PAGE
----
The recent Schaeffler Continental AG BaFin investigation showed no infringements
It is informative to look into BaFin’s Schaeffler Continental AG takeover investigation over last summer, where the agency found no breach of reporting requirements. In this investigation, BaFin had not been able to establish that Schaeffler committed any infringements of the reporting requirements of the German Securities Acquisition and Takeover Act (“Wertpapiererwerbs- und Übernahmegesetz – WpÜG”) or German Securities Trading Act (“Wertpapierhandelsgesetz – WpHG”) by means of a swap agreement with Merrill Lynch International (London).

Although Schaeffler, which before the announcement of the takeover bid already owned just under 2.97% of Continental’s shares, had built up a cash-settled total return equity swap with Merrill Lynch for around 28% of Continental’s shares between March and May 2008, this was a contract for difference, under which two parties bet on prices rising or falling. Such contracts are not intended to involve the actual delivery of shares but are settled by means of a cash payment of the difference. Shaeffler stated that it had the right to terminate the swaps at any time. After such a termination, the banks could tender the underlying shares into the offer.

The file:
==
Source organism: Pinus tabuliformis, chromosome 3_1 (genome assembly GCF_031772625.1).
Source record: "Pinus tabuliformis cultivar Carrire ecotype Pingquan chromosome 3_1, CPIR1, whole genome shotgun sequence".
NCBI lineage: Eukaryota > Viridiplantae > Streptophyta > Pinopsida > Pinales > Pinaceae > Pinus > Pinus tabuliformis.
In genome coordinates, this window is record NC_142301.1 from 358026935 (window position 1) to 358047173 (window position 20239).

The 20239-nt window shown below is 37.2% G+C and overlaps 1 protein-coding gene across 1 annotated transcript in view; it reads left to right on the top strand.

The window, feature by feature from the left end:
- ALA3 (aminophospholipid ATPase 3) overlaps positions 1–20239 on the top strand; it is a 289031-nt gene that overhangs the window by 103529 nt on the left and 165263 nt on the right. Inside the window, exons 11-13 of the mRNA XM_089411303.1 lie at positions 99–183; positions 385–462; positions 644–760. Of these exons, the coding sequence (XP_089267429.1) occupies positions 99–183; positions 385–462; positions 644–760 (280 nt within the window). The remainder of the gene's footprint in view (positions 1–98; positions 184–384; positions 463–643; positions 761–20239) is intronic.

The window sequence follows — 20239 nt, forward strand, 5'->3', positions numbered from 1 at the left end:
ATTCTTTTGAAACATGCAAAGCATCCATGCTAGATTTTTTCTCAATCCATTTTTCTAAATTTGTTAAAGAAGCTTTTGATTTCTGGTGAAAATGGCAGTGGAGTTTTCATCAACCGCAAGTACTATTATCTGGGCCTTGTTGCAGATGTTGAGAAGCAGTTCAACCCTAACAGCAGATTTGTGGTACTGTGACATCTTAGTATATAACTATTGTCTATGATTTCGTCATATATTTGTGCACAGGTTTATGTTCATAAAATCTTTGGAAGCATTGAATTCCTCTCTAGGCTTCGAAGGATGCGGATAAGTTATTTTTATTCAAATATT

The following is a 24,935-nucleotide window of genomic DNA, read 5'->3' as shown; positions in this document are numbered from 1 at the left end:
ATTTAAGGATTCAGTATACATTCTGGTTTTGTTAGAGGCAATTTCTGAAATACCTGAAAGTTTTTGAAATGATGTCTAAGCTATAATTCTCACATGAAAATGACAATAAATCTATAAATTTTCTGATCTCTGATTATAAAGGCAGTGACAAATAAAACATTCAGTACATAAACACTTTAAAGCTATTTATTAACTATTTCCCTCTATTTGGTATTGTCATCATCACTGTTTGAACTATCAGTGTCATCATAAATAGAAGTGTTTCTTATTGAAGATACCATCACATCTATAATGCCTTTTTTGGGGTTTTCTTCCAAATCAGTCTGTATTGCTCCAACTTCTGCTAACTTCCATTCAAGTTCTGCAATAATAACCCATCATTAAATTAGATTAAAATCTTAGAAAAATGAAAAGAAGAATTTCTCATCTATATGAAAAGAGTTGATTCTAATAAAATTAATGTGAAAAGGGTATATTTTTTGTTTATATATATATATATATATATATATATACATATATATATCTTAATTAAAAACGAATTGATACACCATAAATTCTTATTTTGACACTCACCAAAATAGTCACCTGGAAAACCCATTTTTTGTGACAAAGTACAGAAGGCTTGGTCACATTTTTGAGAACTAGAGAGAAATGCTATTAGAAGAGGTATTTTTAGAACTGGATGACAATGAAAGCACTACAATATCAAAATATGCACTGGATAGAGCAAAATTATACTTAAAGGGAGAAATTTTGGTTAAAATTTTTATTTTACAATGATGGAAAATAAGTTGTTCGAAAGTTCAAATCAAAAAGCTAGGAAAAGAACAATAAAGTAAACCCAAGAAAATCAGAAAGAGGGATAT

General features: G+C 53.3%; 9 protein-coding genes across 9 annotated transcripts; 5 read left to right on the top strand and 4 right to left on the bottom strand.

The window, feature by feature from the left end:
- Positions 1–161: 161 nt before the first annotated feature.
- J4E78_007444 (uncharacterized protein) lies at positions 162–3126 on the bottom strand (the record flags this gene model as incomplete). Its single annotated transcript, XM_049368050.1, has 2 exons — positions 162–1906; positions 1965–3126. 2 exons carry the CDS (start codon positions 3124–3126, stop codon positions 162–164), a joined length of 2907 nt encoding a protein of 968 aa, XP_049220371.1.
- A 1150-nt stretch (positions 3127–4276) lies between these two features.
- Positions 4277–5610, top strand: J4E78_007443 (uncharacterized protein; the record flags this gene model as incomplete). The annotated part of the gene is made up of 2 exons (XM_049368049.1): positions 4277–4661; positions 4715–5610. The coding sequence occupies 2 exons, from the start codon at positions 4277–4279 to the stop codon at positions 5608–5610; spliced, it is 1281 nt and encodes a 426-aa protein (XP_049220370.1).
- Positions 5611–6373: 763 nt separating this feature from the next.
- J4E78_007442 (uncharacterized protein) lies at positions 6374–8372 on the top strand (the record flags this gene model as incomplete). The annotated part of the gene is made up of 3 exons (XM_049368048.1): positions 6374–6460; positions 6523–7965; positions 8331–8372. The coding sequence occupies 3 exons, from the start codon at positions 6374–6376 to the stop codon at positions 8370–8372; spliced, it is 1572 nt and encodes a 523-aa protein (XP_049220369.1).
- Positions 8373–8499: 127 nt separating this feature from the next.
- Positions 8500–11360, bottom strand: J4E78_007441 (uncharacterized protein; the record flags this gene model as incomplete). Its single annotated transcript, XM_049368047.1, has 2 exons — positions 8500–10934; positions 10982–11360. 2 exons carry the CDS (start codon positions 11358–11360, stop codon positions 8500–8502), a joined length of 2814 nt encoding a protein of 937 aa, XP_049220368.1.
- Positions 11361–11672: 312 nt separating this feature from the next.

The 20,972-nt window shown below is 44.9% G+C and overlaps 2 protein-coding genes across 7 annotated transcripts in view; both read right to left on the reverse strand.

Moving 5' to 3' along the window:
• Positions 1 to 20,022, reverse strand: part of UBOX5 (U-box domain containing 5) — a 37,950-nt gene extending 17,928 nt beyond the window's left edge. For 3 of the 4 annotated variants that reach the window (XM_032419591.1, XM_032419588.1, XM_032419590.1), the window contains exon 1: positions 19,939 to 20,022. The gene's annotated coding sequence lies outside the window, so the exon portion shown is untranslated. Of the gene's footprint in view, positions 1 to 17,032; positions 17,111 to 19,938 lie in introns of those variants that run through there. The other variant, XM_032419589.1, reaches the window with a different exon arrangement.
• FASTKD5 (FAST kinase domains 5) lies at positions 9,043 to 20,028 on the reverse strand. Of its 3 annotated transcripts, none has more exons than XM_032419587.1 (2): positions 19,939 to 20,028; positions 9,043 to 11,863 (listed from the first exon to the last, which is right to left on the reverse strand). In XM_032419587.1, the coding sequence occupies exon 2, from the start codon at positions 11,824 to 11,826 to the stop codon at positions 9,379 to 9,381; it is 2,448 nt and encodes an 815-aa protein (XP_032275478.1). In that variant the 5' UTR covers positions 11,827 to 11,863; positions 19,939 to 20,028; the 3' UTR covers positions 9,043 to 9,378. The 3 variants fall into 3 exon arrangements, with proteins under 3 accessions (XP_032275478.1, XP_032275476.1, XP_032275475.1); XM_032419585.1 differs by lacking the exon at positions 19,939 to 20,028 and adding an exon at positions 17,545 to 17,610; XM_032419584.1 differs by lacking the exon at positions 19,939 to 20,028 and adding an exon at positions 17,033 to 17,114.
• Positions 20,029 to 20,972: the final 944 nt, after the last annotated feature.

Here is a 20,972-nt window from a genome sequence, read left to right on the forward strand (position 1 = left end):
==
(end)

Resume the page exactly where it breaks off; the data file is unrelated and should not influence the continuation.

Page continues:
The voting rights attached to the shares underlying the swaps could potentially have been attributed to Schaeffler under Section 22 (1)(1) number 2 of the German Securities Trading Act and its twin in Section (30)(1)(1) number 2 of the German Takeover Act. Shares held by a third party are attributed if they are held “for the account of the notifying party”. This rule is widely interpreted as requiring the notifying party (i) to bear the economic risks and benefits of the shares and (ii) to be able to influence the voting of such shares.

It is questionable whether the first test was met, because the banks were using the shares to hedge their own risk resulting from the swaps. Yet, there are good arguments to look through the banks to Schaeffler because the swaps mirrored the performance of Continental’s shares.

The second test asks whether the swaps conferred a facto influence on voting of Continental’s shares to Schaeffler.

The answer to these two questions is far from clear. Proponents of Continental’s view point to Article 10(g) of the EU Transparency Directive, on which the attribution rule in the German Securities Act is based. They argue that a narrowly construed rule facilitates the circumventions. Acknowledging that Schaeffler did not legally control the voting of any underlying shares, they maintain that Schaeffler’s termination rights increased its ability to buy the shares from the banks on maturity of the swap. In addition, they find that the swap scheme created a situation in which the participating banks were very likely to be strongly influenced by Schaeffler. The latter runs the risk of being interpreted as acting in concert, triggering an aggregation of Schaeffler’s and the banks’ positions pursuant to Section 30(2) of the German Takeover Act.